Antiangiogenic agents increase breast cancer stem cells via the generation of tumor hypoxia

Sarah J. Conley, Elizabeth Gheordunescu, Pramod Kakarala, Bryan Newman, Hasan Korkaya, Amber N. Heath, Shawn G. Clouthier, Max S. Wicha

Research output: Contribution to journalArticle

378 Citations (Scopus)

Abstract

Antiangiogenic therapy has been thought to hold significant potential for the treatment of cancer. However, the efficacy of such treatments, especially in breast cancer patients, has been called into question, as recent clinical trials reveal only limited effectiveness of antiangiogenic agents in prolonging patient survival. New research using preclinical models further suggests that antiangiogenic agents actually increase invasive and metastatic properties of breast cancer cells. We demonstrate that by generating intratumoral hypoxia in human breast cancer xenografts, the antiangiogenic agents sunitinib and bevacizumab increase the population of cancer stem cells. In vitro studies revealed that hypoxia-driven stem/progenitor cell enrichment is primarily mediated by hypoxia-inducible factor 1α. We further show that the Akt/β-catenin cancer stem cell regulatory pathway is activated in breast cancer cells under hypoxic conditions in vitro and in sunitinib-treated mouse xenografts. These studies demonstrate that hypoxia-driven cancer stem cell stimulation limits the effectiveness of antiangiogenic agents, and suggest that to improve patient outcome, these agents might have to be combined with cancer stem cell-targeting drugs.

Original languageEnglish (US)
Pages (from-to)2784-2789
Number of pages6
JournalProceedings of the National Academy of Sciences of the United States of America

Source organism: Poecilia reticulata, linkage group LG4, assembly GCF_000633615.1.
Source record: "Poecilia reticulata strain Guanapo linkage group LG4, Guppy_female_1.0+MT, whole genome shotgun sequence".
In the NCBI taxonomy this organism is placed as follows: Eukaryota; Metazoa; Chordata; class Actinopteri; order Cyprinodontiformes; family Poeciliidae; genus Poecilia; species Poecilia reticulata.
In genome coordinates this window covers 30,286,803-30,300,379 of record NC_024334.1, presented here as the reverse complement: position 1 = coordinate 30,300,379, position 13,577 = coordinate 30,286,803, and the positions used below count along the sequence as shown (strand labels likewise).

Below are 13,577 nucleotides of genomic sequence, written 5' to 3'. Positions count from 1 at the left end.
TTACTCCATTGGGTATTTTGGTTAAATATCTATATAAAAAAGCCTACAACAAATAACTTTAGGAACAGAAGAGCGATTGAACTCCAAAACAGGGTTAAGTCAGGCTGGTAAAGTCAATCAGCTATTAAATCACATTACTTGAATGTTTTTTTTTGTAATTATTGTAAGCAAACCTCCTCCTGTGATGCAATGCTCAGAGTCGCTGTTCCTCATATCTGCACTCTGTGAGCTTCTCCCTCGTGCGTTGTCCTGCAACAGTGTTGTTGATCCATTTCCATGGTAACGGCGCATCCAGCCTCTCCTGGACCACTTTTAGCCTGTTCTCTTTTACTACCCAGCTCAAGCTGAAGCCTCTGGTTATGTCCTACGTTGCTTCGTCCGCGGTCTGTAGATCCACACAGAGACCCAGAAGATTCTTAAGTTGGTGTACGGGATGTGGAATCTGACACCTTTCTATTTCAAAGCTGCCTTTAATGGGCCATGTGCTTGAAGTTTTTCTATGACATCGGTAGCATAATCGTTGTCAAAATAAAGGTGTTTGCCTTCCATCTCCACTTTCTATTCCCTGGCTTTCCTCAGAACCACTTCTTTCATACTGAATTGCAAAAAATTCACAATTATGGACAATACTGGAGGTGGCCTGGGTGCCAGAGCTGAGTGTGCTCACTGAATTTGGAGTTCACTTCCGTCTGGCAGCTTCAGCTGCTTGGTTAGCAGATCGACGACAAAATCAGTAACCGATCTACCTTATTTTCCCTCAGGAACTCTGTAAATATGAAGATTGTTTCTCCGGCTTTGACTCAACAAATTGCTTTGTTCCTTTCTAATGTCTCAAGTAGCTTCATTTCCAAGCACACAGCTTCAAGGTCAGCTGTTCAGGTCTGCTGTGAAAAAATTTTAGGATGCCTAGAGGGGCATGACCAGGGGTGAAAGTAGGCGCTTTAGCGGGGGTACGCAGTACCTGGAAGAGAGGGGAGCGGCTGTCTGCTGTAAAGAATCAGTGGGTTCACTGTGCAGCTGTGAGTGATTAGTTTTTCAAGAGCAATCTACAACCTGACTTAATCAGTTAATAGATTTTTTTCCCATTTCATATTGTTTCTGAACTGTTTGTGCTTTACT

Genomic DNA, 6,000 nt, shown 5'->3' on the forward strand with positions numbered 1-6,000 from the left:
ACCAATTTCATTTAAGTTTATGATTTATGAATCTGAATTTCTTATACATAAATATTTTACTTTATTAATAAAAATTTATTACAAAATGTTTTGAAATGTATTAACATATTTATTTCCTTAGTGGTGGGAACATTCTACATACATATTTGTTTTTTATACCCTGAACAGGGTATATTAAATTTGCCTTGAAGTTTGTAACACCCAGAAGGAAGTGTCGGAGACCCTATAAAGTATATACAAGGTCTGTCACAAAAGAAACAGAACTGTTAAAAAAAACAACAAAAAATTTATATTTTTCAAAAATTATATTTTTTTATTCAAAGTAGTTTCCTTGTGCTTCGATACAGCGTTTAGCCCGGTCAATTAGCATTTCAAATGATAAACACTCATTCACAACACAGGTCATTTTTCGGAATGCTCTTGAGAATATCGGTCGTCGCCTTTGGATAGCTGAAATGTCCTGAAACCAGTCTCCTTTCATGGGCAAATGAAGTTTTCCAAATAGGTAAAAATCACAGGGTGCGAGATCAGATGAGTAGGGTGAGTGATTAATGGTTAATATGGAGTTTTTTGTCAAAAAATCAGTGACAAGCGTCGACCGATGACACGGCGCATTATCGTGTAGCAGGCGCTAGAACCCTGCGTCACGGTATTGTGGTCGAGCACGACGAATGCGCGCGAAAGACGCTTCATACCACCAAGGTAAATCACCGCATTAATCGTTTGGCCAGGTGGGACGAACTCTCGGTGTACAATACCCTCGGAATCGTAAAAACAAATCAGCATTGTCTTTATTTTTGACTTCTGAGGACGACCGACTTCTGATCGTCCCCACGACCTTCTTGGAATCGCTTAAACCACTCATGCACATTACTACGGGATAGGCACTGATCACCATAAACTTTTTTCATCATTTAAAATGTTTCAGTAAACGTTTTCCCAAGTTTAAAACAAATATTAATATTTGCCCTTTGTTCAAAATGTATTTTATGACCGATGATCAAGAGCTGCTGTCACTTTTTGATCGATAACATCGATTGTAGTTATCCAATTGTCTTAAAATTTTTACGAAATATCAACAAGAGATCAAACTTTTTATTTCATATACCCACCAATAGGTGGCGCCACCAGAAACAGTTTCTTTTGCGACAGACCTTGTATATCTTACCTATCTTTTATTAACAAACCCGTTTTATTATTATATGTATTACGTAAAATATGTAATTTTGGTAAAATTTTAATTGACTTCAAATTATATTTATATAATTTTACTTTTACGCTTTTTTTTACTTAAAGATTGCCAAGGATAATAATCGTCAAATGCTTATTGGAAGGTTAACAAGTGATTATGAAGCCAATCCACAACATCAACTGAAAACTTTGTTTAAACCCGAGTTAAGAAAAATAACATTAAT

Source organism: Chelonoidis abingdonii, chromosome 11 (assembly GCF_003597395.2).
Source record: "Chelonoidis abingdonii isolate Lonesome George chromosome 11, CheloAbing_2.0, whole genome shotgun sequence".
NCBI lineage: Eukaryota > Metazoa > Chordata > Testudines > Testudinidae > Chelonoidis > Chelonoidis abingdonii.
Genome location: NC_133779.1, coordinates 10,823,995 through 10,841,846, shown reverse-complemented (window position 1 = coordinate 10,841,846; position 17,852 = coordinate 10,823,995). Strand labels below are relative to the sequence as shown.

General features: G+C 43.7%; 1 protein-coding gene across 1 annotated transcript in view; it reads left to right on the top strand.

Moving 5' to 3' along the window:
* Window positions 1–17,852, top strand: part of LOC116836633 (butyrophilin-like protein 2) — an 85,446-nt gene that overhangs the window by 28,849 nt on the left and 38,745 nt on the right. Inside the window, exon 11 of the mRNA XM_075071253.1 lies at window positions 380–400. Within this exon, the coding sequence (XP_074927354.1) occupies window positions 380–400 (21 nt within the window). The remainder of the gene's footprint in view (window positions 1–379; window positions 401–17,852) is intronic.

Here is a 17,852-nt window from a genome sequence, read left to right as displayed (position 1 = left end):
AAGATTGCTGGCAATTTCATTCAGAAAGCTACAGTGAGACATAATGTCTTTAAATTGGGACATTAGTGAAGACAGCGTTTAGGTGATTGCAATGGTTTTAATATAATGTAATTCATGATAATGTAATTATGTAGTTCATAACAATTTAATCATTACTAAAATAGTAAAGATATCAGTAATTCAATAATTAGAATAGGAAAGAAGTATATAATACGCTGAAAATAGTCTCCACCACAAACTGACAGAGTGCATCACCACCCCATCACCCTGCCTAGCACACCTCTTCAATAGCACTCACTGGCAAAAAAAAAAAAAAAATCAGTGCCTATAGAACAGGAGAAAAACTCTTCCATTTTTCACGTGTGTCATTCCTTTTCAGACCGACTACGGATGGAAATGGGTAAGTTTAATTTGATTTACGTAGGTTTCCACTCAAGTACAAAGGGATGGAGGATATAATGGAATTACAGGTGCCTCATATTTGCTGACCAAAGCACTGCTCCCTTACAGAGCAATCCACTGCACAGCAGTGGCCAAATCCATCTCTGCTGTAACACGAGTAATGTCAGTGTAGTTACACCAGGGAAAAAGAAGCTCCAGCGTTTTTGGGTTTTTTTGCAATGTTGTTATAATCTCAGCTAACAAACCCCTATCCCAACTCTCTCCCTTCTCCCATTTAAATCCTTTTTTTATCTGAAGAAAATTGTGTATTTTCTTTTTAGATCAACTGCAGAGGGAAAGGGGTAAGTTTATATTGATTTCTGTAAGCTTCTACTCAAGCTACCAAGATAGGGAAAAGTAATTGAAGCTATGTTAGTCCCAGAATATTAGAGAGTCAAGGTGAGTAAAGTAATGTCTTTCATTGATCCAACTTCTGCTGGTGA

Volume109
Issue number8
DOIs
StatePublished - Feb 21 2012
Externally publishedYes

Fingerprint

Angiogenesis Inhibitors
Neoplastic Stem Cells
Breast Neoplasms
Heterografts
Stem Cells
Hypoxia-Inducible Factor 1
Catenins
Proxy
Drug Delivery Systems
Clinical Trials
Survival
Tumor Hypoxia
Therapeutics
Research
Population
Hypoxia
Neoplasms
sunitinib
In Vitro Techniques

Keywords

  • Antiangiogenesis
  • HIF-1α

ASJC Scopus subject areas

  • General

Cite this

Antiangiogenic agents increase breast cancer stem cells via the generation of tumor hypoxia. / Conley, Sarah J.; Gheordunescu, Elizabeth; Kakarala, Pramod; Newman, Bryan; Korkaya, Hasan; Heath, Amber N.; Clouthier, Shawn G.; Wicha, Max S.

In: Proceedings of the National Academy of Sciences of the United States of America, Vol. 109, No. 8, 21.02.2012, p. 2784-2789.

Research output: Contribution to journalArticle

Conley, Sarah J. ; Gheordunescu, Elizabeth ; Kakarala, Pramod ; Newman, Bryan ; Korkaya, Hasan ; Heath, Amber N. ; Clouthier, Shawn G. ; Wicha, Max S. / Antiangiogenic agents increase breast cancer stem cells via the generation of tumor hypoxia. In: Proceedings of the National Academy of Sciences of the United States of America. 2012 ; Vol. 109, No. 8. pp. 2784-2789.
@article{1df9914dbffe45ba8ef354521f6de76b,
title = "Antiangiogenic agents increase breast cancer stem cells via the generation of tumor hypoxia",
abstract = "Antiangiogenic therapy has been thought to hold significant potential for the treatment of cancer. However, the efficacy of such treatments, especially in breast cancer patients, has been called into question, as recent clinical trials reveal only limited effectiveness of antiangiogenic agents in prolonging patient survival. New research using preclinical models further suggests that antiangiogenic agents actually increase invasive and metastatic properties of breast cancer cells. We demonstrate that by generating intratumoral hypoxia in human breast cancer xenografts, the antiangiogenic agents sunitinib and bevacizumab increase the population of cancer stem cells. In vitro studies revealed that hypoxia-driven stem/progenitor cell enrichment is primarily mediated by hypoxia-inducible factor 1α. We further show that the Akt/β-catenin cancer stem cell regulatory pathway is activated in breast cancer cells under hypoxic conditions in vitro and in sunitinib-treated mouse xenografts. These studies demonstrate that hypoxia-driven cancer stem cell stimulation limits the effectiveness of antiangiogenic agents, and suggest that to improve patient outcome, these agents might have to be combined with cancer stem cell-targeting drugs.",